1943-S Lincoln Cent Sells for $1 Million

1943-S Bronze Lincoln Cent Graded MS-63 Brown
1943-S Bronze Lincoln Cent Graded MS-63 Brown Image Courtesy of: Professional Coin Grading Service (PCGS) - www.pcgs.com


In September 2012, Legend Numismatics of Lincroft, New Jersey has announced that collector Bob R. Simpson, co-chairman of the Texas Rangers baseball club, paid $1 million for the finest known 1943-S Lincoln Wheat cent on a bronze planchet. All 1943 Lincoln cents were supposed to be made of steel planchets coated with zinc. However, some bronze planchets left over from 1942 slipped into the production process. These error coins are extremely rare and highly sought after by error coin collectors.

According to a press release, it was successfully acquired by Legend after "determined negotiations" with an East Coast dealer representing the seller who is described only as "a long-time collector," according to Legend President Laura Sperber. "Mr. Simpson said, 'It's a beautiful coin.' As he held it he reminisced about the 1943 'copper' Lincoln cent he found in change when he was a youngster, but that turned out to be a fake," said Sperber. The MS62 coin is the finest of four known 1943-S bronze cents, and it is an upgrade to an example graded PCGS AU58 that was in Simpson's registry set.

What Is an off Metal Error?

When the United States Mint manufactures coins, they are produced with tight tolerances as defined by law. Specifications in the law include diameter, thickness, metal composition, and design requirements. When a new law dictates a change to the coinage, the Mint must adjust its production process to accommodate the requirements of the new law.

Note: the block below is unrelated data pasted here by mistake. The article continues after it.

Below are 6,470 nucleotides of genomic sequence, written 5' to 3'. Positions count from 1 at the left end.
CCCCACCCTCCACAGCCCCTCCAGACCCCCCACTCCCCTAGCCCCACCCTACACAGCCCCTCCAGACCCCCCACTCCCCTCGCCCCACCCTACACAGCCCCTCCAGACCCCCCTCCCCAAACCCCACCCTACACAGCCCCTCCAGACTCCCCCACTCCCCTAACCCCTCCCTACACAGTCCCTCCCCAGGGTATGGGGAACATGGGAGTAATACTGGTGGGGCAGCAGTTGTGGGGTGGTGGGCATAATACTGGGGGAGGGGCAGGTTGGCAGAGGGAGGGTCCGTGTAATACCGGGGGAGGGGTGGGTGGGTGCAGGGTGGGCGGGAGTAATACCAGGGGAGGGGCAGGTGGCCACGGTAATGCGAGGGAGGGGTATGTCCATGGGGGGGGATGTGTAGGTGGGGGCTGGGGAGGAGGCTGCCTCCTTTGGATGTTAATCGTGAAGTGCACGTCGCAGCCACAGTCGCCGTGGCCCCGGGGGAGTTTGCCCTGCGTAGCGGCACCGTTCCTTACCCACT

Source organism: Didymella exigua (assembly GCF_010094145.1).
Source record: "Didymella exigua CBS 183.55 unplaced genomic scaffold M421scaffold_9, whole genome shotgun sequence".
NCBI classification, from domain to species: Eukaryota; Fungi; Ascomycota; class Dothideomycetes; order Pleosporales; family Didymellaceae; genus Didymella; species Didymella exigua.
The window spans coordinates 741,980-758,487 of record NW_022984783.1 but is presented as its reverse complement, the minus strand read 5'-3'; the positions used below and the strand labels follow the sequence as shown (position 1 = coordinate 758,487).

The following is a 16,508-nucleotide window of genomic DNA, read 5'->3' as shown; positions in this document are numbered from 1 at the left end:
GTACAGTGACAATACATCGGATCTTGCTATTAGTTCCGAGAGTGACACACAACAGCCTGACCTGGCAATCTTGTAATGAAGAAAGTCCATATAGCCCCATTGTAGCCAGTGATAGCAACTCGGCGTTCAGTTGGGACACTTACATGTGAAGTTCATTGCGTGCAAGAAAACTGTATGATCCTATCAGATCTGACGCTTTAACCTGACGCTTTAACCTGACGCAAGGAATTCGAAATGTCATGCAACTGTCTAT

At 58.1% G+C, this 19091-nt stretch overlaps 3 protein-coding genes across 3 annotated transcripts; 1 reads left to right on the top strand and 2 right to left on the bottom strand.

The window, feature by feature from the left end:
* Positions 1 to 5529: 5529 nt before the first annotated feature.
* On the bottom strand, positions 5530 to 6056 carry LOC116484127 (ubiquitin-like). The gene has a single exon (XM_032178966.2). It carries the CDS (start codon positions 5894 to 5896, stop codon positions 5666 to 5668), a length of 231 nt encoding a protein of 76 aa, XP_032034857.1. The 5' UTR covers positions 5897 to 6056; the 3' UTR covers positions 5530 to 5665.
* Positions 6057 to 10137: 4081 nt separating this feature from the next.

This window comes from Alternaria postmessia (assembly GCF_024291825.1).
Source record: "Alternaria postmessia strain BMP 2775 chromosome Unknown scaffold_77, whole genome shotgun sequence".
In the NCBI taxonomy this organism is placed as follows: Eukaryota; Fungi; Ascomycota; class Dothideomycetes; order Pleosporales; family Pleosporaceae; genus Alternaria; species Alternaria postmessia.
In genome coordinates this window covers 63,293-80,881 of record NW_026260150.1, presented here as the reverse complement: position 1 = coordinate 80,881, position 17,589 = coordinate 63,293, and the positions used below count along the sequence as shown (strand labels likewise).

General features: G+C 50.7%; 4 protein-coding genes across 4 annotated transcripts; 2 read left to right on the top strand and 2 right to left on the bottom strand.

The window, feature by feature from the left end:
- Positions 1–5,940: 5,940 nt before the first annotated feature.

In this instance, the United States Congress passed a law that specified pennies produced in 1943 will be made out of steel instead of bronze. Additionally, the steel will be plated with a thin coating of zinc to inhibit rust. The thickness and diameter specifications remained unchanged.

How did this Error Coin Happen?

Each production facilities of the United States Mint is a factory that produces coins for the United States of America. Much activity goes on in these facilities that enable them to produce billions of coins every year. While they pay close attention to the process to achieve world-class quality, some mistakes do happen.

In this instance, coin experts believe that planchets from the previous year (1942) which were made of bronze were still lingering in the production process. Although it cannot be proven, another explanation for this error coin is that a mint employee purposefully struck a few 1943 pennies on bronze planchets. Although illegal, sometimes these do escape the security procedures of the Mint.

Why Is It So Expensive?

Since Lincoln cents are one of the most collected United States coins, demand for them is extensive. Given the unusual look of a 1943 steel Lincoln cent, a 1943 Lincoln cent made out of bronze is one of the "Holy Grail" of Lincoln error collectors. Compounding the pressure of a highly collectible coin with the fact that there are only five known examples of a 1943-S Lincoln cent made in bronze, the price will skyrocket!

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